Long-time NFL coach and Danville resident Greg Knapp, who was struck by a car while riding his bicycle in San Ramon on July 17, died at a hospital Thursday morning.
Knapp, 58, was riding north on Dougherty Road when he was struck by a car headed in the same direction roughly a quarter-mile north of North Monarch Road, according to San Ramon police.
Knapp was taken to John Muir Medical Center in Walnut Creek but never regained consciousness, according to a statement from his family.
The 22-year-old man who struck Knapp remained at the scene of the collision and is cooperating with investigators, police said.
Drugs or alcohol are not suspected of playing a part in the collision.
Knapp started his 33-year professional coaching career with Sacramento State University, where he spent nine years and where he also played quarterback as a student, according to a family statement posted on the New York Jets’ website.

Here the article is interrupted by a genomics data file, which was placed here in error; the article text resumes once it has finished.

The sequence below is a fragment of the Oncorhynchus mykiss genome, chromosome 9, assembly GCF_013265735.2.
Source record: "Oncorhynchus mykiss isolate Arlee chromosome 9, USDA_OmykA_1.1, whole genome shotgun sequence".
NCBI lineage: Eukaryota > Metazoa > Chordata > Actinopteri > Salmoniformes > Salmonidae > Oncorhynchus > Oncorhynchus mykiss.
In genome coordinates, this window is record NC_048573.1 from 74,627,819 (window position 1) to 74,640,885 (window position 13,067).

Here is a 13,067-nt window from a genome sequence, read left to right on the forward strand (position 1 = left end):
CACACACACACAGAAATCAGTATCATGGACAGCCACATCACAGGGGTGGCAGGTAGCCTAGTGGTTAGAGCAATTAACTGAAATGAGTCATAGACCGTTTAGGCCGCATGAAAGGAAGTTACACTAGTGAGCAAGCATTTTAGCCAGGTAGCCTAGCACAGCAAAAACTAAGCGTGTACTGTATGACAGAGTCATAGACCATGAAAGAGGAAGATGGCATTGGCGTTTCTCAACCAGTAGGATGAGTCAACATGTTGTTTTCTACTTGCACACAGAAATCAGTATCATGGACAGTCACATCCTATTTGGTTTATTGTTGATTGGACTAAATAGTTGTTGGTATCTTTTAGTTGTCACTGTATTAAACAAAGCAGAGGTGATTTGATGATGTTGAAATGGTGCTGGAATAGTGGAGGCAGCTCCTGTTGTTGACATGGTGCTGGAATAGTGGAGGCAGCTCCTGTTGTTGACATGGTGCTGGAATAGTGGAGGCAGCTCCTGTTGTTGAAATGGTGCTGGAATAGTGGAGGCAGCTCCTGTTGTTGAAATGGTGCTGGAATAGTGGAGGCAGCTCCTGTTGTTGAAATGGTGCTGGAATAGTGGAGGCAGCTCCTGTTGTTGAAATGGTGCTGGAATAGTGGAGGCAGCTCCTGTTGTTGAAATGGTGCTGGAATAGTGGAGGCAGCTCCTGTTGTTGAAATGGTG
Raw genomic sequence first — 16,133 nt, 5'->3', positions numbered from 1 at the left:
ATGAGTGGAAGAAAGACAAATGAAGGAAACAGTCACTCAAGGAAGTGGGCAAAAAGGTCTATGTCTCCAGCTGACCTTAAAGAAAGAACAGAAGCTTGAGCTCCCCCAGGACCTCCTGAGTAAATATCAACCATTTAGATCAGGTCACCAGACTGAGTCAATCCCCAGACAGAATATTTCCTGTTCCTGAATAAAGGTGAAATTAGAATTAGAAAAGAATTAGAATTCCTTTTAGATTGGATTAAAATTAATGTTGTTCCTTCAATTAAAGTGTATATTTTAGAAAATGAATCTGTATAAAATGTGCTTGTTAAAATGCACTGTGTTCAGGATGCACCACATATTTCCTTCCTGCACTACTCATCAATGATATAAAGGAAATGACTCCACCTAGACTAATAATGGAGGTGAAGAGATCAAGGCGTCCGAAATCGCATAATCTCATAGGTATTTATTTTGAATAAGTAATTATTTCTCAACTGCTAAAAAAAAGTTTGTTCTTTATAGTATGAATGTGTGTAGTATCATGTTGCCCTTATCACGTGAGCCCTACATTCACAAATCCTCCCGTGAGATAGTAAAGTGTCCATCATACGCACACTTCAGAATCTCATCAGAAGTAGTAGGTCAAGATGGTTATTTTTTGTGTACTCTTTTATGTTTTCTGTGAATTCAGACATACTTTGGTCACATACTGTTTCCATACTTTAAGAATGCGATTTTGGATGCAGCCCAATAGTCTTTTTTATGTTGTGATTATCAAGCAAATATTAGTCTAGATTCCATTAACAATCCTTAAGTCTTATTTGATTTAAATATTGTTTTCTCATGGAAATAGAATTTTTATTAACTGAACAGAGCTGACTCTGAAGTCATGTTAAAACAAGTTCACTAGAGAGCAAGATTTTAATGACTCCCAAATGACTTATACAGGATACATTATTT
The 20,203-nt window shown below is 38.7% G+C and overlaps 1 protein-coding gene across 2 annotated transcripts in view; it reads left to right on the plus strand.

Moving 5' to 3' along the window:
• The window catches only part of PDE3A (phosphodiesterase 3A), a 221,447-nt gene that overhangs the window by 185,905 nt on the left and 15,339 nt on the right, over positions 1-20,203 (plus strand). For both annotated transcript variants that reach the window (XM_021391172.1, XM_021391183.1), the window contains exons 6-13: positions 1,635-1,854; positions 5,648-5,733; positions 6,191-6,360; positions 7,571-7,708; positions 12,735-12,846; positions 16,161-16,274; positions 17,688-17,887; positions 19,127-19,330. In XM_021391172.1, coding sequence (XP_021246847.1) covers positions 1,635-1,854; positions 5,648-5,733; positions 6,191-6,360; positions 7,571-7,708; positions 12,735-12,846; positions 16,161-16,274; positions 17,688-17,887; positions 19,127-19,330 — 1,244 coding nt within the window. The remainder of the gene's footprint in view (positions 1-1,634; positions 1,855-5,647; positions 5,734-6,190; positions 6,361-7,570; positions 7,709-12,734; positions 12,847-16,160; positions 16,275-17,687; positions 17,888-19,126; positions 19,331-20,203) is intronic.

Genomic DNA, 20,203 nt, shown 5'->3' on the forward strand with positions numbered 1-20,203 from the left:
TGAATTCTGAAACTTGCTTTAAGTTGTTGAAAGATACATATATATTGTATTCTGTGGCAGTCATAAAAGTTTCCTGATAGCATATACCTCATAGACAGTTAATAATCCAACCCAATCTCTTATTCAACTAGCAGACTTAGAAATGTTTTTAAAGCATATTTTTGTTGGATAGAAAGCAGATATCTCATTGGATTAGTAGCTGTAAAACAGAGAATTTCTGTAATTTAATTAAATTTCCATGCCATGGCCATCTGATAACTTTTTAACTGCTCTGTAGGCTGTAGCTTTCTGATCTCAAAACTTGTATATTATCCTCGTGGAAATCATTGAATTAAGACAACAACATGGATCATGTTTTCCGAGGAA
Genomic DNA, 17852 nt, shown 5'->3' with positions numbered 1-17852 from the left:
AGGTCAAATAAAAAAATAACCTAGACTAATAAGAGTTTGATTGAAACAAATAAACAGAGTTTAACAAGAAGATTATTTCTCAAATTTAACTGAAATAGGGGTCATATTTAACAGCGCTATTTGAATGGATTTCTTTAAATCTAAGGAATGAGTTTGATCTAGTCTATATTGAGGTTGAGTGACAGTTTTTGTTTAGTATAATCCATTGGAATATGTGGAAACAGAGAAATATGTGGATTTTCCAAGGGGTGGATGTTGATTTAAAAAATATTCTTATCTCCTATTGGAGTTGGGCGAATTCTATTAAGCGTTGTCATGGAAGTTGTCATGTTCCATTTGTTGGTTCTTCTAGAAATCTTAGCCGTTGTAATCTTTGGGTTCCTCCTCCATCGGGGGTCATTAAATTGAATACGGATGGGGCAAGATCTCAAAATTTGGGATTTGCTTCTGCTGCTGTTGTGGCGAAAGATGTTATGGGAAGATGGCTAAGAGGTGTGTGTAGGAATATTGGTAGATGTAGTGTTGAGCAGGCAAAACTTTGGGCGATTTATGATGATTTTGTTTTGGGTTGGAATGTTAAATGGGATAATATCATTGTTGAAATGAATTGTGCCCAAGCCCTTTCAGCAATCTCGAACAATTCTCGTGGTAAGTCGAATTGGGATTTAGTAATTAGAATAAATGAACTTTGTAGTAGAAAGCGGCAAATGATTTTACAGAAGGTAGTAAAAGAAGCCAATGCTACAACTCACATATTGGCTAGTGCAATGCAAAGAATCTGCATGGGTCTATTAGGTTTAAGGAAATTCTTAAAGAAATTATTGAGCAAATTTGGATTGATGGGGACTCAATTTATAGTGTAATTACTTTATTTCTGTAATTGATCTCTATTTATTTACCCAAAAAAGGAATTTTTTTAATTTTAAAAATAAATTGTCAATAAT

His final NFL job was with the Jets, where he was a quarterbacks coach and passing game specialist.
“Greg had such an inner peace about him that people always seemed to gravitate towards,” Jets Head Coach Robert Saleh said in a statement. “He lived life in a loving way that helped him connect with people from all walks of life in a unique way.”
Knapp coached for several NFL teams during his career, including the San Francisco 49ers, the then-Oakland Raiders, the Seattle Seahawks, the Atlanta Falcons and the Denver Broncos, serving variously as a quarterbacks coach and offensive coordinator, according to the Jets.
He also worked with an impressive list of marquee players, including Steve Young, Jeff Garcia, Matt Schaub, Michael Vick, Peyton Manning and Matt Ryan.
“While his family, friends, and players still had so much to learn from him and desperately wished they had more time with him, God called an audible and wanted to go over the game plan directly with him,” his family’s statement reads, in part.
He is survived by his wife, Charlotte, three daughters, Jordan, Natalie and Camille, and his brother.
People can visit Knapp’s tribute page on Caring Bridge to post photos, memories or notes to his family and to get information for Knapp’s service.